Case Study…. Joe Black is a gay, HIV positive male that recently transferred to your family courts division from the criminal division as a second clerk. He has been placed on the 4 th floor in your “Diva” pod. Your “Divas” are women that have worked for your office for an average of 15 plus years. Joe is very outspoken and does not keep his opinions to himself. Joe has started questioning the Lead, tenured clerks in the pod regarding processing the mail, a job he feels is beneath him. This has caused him to become crossways with some of your experienced clerks. He comes to you, requesting an accommodation to be moved from the 4 th floor pod, basing his request on his HIV status and that it is dangerous to his health to be working on a floor where “snotty nosed kids” come in to the building for hearings with their parents. He produces a letter from his physician supporting his request.
Step by step guide: Gather facts from the employee: Meet with the employee and gather information from them regarding their request. Ask them to identify both the work limitations and a range of various accommodations the employee believes would address those limitations. If input from a physician is necessary, ask the employee to provide that documentation as well. Identify potential accommodations: Armed with the employee’s specific request and any additional information needed from treating physicians, the employer should then independently – and outside the presence of the employee – identify what you believe are potential accommodations that would address the employee’s limitations. Your list of potential accommodations need not be limited to those proposed by the employee. Indeed, it should encompass the whole universe of options. To identify possible accommodations, you should review the essential job functions of the employee’s current position to determine how and whether the employee may continue to perform those functions.
Step by step… Determine the reasonableness of potential accommodations. Once all of the potential accommodations are identified, review each for its reasonableness. According to the ADA, an accommodation is reasonable if it does not “fundamentally alter the nature of the goods, services, facilities, privileges, advantages or accommodations” of the employer’s business. An accommodation that would cause an “undue hardship” to the employer is not a reasonable one. However, an “undue hardship” is not simply a generalized conclusion that an accommodation would cost too much. A determination of undue hardship should be based not only on the cost of the accommodation, but also on the overall financial resources and size of the business, the type of business, and the specific impact of the accommodation on business operations. The ADA requires an employer to consider all possible sources of outside funding when assessing whether a particular accommodation would be too costly.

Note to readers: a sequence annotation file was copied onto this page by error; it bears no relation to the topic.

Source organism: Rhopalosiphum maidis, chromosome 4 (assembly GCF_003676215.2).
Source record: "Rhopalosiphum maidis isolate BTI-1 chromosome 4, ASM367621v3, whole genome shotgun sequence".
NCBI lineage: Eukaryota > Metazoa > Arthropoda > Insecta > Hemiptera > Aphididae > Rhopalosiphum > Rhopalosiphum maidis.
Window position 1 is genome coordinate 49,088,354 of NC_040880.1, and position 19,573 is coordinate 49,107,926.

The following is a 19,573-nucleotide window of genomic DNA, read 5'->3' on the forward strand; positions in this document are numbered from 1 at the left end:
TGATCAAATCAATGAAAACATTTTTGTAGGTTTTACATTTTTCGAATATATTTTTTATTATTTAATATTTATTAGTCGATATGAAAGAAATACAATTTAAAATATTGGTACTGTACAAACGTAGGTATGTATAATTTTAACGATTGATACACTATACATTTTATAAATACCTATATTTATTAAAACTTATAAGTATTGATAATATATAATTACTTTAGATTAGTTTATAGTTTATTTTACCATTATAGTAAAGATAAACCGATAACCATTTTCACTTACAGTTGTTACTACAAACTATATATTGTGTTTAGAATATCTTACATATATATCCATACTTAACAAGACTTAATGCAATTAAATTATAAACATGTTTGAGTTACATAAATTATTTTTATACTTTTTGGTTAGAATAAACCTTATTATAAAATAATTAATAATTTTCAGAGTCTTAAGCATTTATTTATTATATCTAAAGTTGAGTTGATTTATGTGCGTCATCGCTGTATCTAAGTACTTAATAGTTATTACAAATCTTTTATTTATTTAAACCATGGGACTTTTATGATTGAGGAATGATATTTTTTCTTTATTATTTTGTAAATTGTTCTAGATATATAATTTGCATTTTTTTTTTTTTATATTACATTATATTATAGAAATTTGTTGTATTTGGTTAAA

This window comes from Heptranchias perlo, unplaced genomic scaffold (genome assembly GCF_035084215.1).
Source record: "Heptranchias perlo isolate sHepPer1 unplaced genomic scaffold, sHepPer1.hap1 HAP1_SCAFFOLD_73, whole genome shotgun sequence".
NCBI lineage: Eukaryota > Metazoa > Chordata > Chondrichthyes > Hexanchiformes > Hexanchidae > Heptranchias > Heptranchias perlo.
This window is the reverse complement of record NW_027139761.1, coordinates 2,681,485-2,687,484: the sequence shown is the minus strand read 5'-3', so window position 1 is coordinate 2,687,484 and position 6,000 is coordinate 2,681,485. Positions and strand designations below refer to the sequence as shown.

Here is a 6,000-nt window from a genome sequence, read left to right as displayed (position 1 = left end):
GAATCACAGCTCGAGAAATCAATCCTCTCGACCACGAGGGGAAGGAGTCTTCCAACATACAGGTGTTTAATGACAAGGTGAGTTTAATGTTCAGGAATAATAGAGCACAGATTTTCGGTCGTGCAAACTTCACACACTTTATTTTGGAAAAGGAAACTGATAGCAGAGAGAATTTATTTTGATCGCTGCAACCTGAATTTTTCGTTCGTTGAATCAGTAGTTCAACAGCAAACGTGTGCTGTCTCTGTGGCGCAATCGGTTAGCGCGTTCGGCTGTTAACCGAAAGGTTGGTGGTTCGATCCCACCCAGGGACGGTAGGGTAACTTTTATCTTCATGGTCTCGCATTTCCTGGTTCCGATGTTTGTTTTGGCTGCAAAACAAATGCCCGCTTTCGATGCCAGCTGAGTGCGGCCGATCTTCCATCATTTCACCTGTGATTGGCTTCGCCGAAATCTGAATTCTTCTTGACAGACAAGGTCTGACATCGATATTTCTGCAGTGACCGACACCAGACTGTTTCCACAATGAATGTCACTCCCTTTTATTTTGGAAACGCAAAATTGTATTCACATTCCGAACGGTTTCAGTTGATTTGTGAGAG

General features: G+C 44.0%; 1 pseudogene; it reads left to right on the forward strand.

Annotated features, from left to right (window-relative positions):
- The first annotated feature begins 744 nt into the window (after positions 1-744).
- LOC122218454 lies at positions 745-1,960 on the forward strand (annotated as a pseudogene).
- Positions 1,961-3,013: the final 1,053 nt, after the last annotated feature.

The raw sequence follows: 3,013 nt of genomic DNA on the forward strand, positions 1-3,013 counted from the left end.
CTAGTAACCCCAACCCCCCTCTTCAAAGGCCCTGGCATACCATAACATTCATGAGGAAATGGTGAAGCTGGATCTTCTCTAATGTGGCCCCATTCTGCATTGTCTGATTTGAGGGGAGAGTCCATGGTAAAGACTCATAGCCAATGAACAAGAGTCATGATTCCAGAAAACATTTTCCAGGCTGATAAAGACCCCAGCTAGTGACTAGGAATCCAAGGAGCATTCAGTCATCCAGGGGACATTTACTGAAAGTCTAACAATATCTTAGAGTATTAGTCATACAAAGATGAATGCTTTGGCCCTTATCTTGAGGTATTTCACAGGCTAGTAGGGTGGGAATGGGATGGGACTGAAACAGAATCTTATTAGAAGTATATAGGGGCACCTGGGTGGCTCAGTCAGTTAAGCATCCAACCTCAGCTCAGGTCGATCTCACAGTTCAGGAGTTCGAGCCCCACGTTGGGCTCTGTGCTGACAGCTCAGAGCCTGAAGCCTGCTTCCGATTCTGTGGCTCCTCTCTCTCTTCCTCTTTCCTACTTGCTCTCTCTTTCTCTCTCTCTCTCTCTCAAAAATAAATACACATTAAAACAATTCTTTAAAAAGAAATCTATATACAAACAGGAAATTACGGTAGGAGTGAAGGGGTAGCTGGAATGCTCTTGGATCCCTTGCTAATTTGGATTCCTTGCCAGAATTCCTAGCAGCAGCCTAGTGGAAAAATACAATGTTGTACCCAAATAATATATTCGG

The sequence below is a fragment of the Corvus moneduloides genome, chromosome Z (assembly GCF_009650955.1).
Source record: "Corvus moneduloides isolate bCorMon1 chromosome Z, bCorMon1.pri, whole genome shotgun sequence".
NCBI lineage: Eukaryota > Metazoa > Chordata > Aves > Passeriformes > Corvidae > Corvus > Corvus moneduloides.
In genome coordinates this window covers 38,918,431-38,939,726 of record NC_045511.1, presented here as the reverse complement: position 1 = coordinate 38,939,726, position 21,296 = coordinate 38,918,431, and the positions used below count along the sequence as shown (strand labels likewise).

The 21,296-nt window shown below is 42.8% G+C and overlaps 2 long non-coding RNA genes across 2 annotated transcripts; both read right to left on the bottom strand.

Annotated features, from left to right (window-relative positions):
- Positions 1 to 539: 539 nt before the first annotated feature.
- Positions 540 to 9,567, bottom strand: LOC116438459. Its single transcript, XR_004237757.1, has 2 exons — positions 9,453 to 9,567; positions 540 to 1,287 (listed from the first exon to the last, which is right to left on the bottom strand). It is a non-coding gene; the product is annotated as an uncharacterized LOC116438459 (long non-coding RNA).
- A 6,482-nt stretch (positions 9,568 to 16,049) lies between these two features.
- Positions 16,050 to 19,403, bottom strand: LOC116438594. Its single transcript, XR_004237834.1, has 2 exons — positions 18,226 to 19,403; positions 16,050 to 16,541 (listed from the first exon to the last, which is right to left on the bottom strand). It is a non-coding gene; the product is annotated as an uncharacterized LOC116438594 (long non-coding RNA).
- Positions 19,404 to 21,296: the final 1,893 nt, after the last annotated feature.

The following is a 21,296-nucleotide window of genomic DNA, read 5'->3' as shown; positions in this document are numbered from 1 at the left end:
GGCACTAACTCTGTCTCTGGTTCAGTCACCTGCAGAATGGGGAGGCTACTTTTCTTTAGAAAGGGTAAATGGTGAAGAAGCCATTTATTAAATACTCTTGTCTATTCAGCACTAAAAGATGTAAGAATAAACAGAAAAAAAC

Step by step… Communicate the decision to the employee. An employer is not required to provide the accommodation requested by the employee. If the employee specifically asks for an accommodation that either cannot be provided (or the employer decides not to provide), the employer should explain in detail why the accommodation requested by the employee was not selected.
And most importantly… Document the process. You should draft and retain a confidential, internal file memorandum documenting the above-outlined interactive process, regardless of whether the employee agrees to the accommodation(s) offered. The memorandum should identify the dates of each meeting with the employee, the accommodations and limitations identified by the employee, and your own efforts to identify and assess the reasonableness of accommodations. The memorandum will memorialize your efforts and be important in the event the employee files an ADA claim against the you!
Responding to the request… Write up your findings and present them to him in memo form so that you have a clear record of your due diligence.
Back to Joe Black … Is the request “reasonable?” The first question to ask is … is his request valid? Can you do anything to help him avoid the “dangers” to his health? Moving him to a different floor or division will not remove him from the “dangers” he faces. He works in a County courthouse. He will still have to push the same elevator buttons, touch door handles, and be around people who may be sick but have come to the Courthouse for their hearings. Unless you can provide him with a “boy in the bubble” work environment, his accommodation is not reasonable. So now what? Draft a letter to him, responding to his request and outline the specific reasons he cannot be accommodated.